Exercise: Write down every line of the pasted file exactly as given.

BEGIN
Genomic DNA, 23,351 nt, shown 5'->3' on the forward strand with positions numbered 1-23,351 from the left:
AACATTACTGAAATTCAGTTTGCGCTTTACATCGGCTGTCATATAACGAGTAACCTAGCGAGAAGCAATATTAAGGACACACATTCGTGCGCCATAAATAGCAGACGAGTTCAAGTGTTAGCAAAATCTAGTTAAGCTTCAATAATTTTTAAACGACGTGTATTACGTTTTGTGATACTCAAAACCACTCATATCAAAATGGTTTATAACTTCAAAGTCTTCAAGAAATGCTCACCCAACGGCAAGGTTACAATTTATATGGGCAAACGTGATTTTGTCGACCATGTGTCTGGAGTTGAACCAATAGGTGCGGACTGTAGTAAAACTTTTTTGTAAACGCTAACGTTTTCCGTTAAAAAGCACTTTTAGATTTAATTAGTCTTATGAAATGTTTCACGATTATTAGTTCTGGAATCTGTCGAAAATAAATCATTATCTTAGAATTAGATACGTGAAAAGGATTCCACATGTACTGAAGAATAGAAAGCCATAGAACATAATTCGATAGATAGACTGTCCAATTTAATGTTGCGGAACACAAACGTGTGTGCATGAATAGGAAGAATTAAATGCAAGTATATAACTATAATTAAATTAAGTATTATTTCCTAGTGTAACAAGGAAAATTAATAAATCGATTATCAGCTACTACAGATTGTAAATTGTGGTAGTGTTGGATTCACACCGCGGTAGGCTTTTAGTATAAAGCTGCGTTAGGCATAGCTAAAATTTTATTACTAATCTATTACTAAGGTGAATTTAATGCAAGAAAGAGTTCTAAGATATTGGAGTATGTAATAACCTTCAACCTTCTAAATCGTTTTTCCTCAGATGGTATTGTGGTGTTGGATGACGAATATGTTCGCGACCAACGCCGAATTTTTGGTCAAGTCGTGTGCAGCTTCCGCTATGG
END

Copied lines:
Genomic DNA, 23,351 nt, shown 5'->3' on the forward strand with positions numbered 1-23,351 from the left:
AACATTACTGAAATTCAGTTTGCGCTTTACATCGGCTGTCATATAACGAGTAACCTAGCGAGAAGCAATATTAAGGACACACATTCGTGCGCCATAAATAGCAGACGAGTTCAAGTGTTAGCAAAATCTAGTTAAGCTTCAATAATTTTTAAACGACGTGTATTACGTTTTGTGATACTCAAAACCACTCATATCAAAATGGTTTATAACTTCAAAGTCTTCAAGAAATGCTCACCCAACGGCAAGGTTACAATTTATATGGGCAAACGTGATTTTGTCGACCATGTGTCTGGAGTTGAACCAATAGGTGCGGACTGTAGTAAAACTTTTTTGTAAACGCTAACGTTTTCCGTTAAAAAGCACTTTTAGATTTAATTAGTCTTATGAAATGTTTCACGATTATTAGTTCTGGAATCTGTCGAAAATAAATCATTATCTTAGAATTAGATACGTGAAAAGGATTCCACATGTACTGAAGAATAGAAAGCCATAGAACATAATTCGATAGATAGACTGTCCAATTTAATGTTGCGGAACACAAACGTGTGTGCATGAATAGGAAGAATTAAATGCAAGTATATAACTATAATTAAATTAAGTATTATTTCCTAGTGTAACAAGGAAAATTAATAAATCGATTATCAGCTACTACAGATTGTAAATTGTGGTAGTGTTGGATTCACACCGCGGTAGGCTTTTAGTATAAAGCTGCGTTAGGCATAGCTAAAATTTTATTACTAATCTATTACTAAGGTGAATTTAATGCAAGAAAGAGTTCTAAGATATTGGAGTATGTAATAACCTTCAACCTTCTAAATCGTTTTTCCTCAGATGGTATTGTGGTGTTGGATGACGAATATGTTCGCGACCAACGCCGAATTTTTGGTCAAGTCGTGTGCAGCTTCCGCTATGG